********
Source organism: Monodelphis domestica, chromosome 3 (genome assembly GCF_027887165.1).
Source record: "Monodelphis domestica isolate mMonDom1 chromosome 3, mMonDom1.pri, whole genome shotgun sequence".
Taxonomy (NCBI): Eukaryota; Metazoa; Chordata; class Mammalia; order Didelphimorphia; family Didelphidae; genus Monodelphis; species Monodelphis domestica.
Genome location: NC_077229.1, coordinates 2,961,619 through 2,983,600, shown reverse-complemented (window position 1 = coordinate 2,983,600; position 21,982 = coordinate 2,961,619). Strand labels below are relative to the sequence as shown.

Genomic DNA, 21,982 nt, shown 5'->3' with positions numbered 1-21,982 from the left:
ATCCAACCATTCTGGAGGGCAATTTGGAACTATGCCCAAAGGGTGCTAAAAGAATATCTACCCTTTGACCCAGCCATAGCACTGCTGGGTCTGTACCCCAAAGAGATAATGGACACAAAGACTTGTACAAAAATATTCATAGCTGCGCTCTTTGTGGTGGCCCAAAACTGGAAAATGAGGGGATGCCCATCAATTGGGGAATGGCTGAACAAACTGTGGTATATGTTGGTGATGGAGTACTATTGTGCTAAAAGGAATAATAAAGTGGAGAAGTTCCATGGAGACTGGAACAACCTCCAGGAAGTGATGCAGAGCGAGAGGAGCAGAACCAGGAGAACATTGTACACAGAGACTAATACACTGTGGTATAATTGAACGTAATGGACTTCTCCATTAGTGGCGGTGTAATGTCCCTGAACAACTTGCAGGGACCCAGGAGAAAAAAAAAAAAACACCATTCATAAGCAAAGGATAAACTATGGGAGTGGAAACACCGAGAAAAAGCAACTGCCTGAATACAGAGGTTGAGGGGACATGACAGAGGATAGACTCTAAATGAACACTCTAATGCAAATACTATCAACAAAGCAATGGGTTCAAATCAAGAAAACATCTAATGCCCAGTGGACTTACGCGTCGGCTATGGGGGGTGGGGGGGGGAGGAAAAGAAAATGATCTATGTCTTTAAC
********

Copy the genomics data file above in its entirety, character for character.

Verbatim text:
Source organism: Monodelphis domestica, chromosome 3 (genome assembly GCF_027887165.1).
Source record: "Monodelphis domestica isolate mMonDom1 chromosome 3, mMonDom1.pri, whole genome shotgun sequence".
Taxonomy (NCBI): Eukaryota; Metazoa; Chordata; class Mammalia; order Didelphimorphia; family Didelphidae; genus Monodelphis; species Monodelphis domestica.
Genome location: NC_077229.1, coordinates 2,961,619 through 2,983,600, shown reverse-complemented (window position 1 = coordinate 2,983,600; position 21,982 = coordinate 2,961,619). Strand labels below are relative to the sequence as shown.

Genomic DNA, 21,982 nt, shown 5'->3' with positions numbered 1-21,982 from the left:
ATCCAACCATTCTGGAGGGCAATTTGGAACTATGCCCAAAGGGTGCTAAAAGAATATCTACCCTTTGACCCAGCCATAGCACTGCTGGGTCTGTACCCCAAAGAGATAATGGACACAAAGACTTGTACAAAAATATTCATAGCTGCGCTCTTTGTGGTGGCCCAAAACTGGAAAATGAGGGGATGCCCATCAATTGGGGAATGGCTGAACAAACTGTGGTATATGTTGGTGATGGAGTACTATTGTGCTAAAAGGAATAATAAAGTGGAGAAGTTCCATGGAGACTGGAACAACCTCCAGGAAGTGATGCAGAGCGAGAGGAGCAGAACCAGGAGAACATTGTACACAGAGACTAATACACTGTGGTATAATTGAACGTAATGGACTTCTCCATTAGTGGCGGTGTAATGTCCCTGAACAACTTGCAGGGACCCAGGAGAAAAAAAAAAAAACACCATTCATAAGCAAAGGATAAACTATGGGAGTGGAAACACCGAGAAAAAGCAACTGCCTGAATACAGAGGTTGAGGGGACATGACAGAGGATAGACTCTAAATGAACACTCTAATGCAAATACTATCAACAAAGCAATGGGTTCAAATCAAGAAAACATCTAATGCCCAGTGGACTTACGCGTCGGCTATGGGGGGTGGGGGGGGGAGGAAAAGAAAATGATCTATGTCTTTAAC